The solution to occasional memory lapses, mental fatigue, and difficulty concentrating could be as simple as trying these lifestyle tweaks.
“Brain fog” may not be an official medical diagnosis, but it’s well known to many older adults.
Much like literal fog, brain fog is hard to navigate through. Its symptoms include forgetfulness, lack of concentration, and feeling mentally tired.
It might be reassuring to hear that brain fog is different from the serious cognitive problems associated with dementia, says Santosh Kesari, M.D., Ph.D., neurologist, neuroscientist, and director of neuro-oncology at Providence Saint John’s Health Center in California.
How Brain Fog Differs from Dementia
Diseases like dementia and Alzheimer’s affect more than memory, according to researchers at Oregon Health & Science University.
Those conditions change your ability to function in everyday life: You might have memory complaints, but you would also likely feel challenged with household tasks and finances. You could also have significant personality changes like rapid mood shifts, irritability, anxiety, or depression.
Brain fog, on the other hand, is typically temporary, explains Liron Sinvani, M.D., geriatric hospitalist at the Feinstein Institutes for Medical Research in New York.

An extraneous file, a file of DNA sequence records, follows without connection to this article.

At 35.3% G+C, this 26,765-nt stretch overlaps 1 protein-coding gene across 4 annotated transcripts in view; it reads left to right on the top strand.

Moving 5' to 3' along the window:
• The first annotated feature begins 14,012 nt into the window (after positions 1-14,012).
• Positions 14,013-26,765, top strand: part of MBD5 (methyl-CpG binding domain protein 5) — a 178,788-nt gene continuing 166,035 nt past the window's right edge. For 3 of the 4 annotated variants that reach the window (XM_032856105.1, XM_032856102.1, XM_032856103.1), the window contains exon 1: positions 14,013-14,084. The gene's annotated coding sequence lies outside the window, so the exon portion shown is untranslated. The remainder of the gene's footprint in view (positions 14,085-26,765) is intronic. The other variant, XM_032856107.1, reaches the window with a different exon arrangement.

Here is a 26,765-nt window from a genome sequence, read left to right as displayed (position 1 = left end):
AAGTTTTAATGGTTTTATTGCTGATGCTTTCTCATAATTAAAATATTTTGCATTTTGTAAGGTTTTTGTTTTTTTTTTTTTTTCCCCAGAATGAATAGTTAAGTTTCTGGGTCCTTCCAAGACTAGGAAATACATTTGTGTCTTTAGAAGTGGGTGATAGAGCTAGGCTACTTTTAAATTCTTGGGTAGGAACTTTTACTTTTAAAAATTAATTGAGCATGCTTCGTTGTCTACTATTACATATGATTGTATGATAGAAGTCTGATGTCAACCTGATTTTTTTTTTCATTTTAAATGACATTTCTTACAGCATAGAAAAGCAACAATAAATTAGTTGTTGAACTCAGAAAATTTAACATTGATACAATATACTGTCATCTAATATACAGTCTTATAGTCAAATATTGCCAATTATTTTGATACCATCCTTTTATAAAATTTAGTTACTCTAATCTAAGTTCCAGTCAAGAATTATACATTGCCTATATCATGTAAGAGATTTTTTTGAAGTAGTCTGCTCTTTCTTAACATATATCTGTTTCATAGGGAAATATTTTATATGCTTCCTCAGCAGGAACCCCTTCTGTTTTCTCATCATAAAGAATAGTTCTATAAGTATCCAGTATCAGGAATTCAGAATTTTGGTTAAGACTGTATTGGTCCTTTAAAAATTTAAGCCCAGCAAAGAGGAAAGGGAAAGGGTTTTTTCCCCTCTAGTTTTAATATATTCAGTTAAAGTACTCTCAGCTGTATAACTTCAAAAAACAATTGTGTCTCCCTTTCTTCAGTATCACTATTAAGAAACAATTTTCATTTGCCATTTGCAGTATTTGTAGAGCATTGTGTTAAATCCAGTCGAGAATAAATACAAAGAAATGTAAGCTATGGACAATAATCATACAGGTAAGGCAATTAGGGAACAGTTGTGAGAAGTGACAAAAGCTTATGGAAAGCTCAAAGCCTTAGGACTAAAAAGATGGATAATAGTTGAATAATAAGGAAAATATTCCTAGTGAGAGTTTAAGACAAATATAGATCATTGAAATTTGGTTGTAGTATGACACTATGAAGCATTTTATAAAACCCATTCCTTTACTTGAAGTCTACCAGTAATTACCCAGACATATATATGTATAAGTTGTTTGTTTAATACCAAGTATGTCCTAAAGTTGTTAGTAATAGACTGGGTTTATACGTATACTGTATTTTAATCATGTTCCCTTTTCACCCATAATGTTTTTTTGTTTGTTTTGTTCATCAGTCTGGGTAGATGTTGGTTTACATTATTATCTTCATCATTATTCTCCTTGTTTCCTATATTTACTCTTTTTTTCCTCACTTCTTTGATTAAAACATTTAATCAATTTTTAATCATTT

The Risk of Brain Fog Increases With Age
The experts interviewed stress that anyone can experience brain fog. A night of bad sleep, stress, and feeling anxious can all cause the cloudy thinking that defines brain fog.
However, bouts of brain fog tend to become more frequent as you get older.
Those little memory lapses or periods when it's hard to focus can also be brought on by hormone changes. Thyroid problems, for example, or, in women, the shifting hormone levels associated with approaching menopause.
While it will be helpful to consult with your doctor if you think your brain fog might be coinciding with hormonal changes, you can adjust many other brain fog–triggering lifestyle habits on your own.
Here’s what to do to clear things up if you’re getting fogged in.
Brain Fog Fix #1: Work on Your Sleep Habits
Without a doubt, poor sleep quality is the number one factor for brain fog, Dr. Kesari says. Even if you log the recommended seven to eight hours in bed, frequent sleep disruption may keep you from getting the type of deeper sleep that allows your brain to perform many normal “maintenance” tasks that help you be at your mental best.
Studies suggest that when this repair work can’t get done, the result can be:
- Memory issues
- Lack of attention
- Poor decision making
- Difficulty learning
- Less ability to multitask
The longer your sleep problems persist, the worse it can get, Dr. Kesari adds. That's because you'll likely get both fatigued and frustrated by these effects.
“Quality sleep is such a huge benefit for your brain health that it’s one of the first aspects you should address if you’re having problems,” Dr. Kesari says.
There are many strategies that can help, including:
- Daily yoga and/or tai chi to release tension, calm your mind, and prepare your body for rest.
- Avoid sugary treats too close to bedtime, since they cause blood sugar spikes that can trigger a release of the stress hormone cortisol. (Find 4 more problematic bedtime foods here.)
- Commit to a regular sleep-wake schedule that ensures the sleep you’re getting is restorative for body and mind. Learn how to create an effective sleep routine here.
Press play to try a soothing pre-bedtime yoga sequence: